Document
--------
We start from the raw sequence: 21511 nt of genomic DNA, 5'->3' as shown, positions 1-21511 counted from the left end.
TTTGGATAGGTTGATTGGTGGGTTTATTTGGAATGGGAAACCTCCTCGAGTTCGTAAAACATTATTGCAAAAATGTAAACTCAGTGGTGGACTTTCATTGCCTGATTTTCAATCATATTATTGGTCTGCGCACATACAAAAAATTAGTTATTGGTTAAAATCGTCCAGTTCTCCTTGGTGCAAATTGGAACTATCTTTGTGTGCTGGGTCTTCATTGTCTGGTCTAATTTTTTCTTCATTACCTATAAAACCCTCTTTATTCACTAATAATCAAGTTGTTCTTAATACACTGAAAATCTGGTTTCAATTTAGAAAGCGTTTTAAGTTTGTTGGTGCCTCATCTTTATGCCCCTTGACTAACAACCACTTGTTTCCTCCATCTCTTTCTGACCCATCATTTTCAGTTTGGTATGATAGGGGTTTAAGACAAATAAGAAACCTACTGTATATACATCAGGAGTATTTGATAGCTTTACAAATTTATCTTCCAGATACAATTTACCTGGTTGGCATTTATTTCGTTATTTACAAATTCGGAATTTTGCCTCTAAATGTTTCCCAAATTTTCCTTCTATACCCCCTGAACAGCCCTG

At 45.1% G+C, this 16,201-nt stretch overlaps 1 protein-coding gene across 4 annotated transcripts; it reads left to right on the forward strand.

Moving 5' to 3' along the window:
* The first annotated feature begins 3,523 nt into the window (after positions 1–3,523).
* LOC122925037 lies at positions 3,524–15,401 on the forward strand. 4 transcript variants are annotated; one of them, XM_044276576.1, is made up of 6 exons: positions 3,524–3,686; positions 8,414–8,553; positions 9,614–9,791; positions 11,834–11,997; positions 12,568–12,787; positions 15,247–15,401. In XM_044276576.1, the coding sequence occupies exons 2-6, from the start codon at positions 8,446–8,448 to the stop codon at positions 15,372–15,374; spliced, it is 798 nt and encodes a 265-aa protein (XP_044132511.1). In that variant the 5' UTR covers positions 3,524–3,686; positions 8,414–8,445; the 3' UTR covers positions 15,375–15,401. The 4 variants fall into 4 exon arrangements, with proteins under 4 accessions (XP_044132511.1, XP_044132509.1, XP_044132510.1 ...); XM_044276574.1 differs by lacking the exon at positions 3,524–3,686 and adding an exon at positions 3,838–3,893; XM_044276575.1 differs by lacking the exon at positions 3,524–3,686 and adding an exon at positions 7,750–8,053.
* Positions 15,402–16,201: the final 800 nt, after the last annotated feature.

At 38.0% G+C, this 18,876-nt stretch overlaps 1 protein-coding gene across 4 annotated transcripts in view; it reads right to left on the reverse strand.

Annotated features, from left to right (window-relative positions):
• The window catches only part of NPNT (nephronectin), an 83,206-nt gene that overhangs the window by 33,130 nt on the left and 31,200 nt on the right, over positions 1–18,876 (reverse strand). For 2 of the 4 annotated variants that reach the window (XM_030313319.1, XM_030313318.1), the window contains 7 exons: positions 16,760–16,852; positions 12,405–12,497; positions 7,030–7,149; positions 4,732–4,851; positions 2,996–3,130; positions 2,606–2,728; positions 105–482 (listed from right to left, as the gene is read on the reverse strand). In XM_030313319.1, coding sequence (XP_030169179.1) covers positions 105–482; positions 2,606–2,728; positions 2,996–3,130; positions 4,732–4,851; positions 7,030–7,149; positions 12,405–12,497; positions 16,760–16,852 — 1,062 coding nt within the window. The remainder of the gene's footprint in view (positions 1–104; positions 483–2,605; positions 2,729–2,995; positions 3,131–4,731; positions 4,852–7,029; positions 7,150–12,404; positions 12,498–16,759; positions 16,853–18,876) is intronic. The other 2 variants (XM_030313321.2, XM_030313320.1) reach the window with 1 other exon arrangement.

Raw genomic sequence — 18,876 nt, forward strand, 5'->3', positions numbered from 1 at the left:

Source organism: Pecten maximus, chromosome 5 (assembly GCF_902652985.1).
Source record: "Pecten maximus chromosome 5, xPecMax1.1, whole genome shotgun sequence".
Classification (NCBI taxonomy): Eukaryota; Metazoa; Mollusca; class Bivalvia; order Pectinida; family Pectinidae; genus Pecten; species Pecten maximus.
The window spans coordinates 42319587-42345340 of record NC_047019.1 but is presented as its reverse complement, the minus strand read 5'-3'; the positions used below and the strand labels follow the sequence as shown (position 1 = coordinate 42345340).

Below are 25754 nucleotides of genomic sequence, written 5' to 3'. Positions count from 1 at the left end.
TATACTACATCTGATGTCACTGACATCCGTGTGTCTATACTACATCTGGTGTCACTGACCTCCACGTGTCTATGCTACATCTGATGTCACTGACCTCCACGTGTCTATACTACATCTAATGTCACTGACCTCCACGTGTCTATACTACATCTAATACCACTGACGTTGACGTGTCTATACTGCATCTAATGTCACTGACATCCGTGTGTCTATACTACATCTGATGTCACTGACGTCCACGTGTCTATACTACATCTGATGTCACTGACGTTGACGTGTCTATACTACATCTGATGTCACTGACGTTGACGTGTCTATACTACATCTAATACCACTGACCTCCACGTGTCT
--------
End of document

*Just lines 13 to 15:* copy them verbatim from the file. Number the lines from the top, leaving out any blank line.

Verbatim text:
Source record: "Pecten maximus chromosome 5, xPecMax1.1, whole genome shotgun sequence".
Classification (NCBI taxonomy): Eukaryota; Metazoa; Mollusca; class Bivalvia; order Pectinida; family Pectinidae; genus Pecten; species Pecten maximus.
The window spans coordinates 42319587-42345340 of record NC_047019.1 but is presented as its reverse complement, the minus strand read 5'-3'; the positions used below and the strand labels follow the sequence as shown (position 1 = coordinate 42345340).